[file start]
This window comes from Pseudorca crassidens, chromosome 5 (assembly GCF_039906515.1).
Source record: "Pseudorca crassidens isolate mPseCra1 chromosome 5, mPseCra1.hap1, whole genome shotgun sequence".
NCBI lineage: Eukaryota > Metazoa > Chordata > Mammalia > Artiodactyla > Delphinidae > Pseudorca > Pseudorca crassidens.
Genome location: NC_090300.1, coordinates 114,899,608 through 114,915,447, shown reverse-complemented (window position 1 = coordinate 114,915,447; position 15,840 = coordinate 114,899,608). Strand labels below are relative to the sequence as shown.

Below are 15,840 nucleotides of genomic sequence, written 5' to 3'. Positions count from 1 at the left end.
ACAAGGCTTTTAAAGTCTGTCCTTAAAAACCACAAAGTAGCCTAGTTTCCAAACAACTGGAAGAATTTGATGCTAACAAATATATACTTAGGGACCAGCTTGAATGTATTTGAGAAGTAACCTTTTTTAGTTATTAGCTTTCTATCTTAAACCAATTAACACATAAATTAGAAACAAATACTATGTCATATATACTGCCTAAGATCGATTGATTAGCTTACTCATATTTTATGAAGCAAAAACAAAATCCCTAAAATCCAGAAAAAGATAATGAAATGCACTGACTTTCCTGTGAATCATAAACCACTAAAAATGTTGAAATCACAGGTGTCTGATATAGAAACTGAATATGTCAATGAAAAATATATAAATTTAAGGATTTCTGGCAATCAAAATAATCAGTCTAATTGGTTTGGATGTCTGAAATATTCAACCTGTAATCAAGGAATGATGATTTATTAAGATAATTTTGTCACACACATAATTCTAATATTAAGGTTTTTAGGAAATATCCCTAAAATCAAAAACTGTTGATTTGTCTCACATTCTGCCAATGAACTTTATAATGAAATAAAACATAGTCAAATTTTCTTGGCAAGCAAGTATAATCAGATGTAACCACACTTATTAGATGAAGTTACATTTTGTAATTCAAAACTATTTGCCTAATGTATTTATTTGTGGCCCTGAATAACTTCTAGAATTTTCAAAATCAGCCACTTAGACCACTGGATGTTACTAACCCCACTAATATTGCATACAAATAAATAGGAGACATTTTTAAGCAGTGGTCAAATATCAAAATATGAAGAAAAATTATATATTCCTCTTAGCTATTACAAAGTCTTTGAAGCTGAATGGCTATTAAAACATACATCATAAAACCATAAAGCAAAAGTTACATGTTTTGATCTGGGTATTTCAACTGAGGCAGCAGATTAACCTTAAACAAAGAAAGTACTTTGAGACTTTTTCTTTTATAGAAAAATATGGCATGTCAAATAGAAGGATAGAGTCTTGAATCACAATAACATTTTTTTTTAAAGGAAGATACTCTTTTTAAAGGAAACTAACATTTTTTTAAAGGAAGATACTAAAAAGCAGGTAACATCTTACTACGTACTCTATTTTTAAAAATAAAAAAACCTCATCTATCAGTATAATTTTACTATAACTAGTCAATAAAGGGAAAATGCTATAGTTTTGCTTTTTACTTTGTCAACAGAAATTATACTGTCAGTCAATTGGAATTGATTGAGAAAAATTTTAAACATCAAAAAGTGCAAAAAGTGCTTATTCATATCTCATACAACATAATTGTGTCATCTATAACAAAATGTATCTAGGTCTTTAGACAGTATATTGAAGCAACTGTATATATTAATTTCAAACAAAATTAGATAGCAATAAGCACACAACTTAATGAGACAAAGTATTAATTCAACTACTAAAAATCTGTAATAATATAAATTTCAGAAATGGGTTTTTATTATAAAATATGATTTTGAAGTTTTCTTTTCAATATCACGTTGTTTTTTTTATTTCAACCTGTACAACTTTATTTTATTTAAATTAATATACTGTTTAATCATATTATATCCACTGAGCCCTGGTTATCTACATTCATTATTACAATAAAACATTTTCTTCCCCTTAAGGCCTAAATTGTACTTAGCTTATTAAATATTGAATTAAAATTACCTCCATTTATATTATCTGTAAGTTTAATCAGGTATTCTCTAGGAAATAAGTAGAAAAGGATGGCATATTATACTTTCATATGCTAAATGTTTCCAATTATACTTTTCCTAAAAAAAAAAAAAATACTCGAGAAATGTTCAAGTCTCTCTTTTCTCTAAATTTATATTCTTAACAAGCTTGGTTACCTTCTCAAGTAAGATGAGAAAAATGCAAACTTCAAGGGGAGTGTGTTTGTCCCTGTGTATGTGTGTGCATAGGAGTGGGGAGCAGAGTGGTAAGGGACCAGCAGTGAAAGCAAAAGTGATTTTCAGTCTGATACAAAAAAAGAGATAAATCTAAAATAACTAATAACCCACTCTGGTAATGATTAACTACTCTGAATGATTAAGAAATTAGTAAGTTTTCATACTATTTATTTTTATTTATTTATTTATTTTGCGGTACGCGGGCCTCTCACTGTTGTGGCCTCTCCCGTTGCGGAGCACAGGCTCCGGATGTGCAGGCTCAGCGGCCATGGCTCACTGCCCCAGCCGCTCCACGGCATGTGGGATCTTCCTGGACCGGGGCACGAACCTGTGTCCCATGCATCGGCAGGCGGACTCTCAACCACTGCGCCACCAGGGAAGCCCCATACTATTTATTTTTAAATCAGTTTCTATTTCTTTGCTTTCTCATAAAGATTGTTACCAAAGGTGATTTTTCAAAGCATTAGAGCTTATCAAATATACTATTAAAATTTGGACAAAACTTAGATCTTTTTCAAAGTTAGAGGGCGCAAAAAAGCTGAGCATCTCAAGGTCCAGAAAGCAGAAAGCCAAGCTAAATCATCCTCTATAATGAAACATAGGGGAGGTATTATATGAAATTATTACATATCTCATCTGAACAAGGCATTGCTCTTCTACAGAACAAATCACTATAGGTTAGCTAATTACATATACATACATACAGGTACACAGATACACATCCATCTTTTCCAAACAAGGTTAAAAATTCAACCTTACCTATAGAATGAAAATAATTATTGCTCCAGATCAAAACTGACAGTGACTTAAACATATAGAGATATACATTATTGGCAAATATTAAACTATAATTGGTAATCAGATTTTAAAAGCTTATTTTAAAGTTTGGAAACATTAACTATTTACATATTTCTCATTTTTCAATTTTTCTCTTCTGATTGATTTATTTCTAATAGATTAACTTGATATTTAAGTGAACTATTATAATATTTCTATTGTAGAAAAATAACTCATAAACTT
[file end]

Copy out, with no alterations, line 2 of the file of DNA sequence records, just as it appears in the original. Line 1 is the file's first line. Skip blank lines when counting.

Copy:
Source record: "Pseudorca crassidens isolate mPseCra1 chromosome 5, mPseCra1.hap1, whole genome shotgun sequence".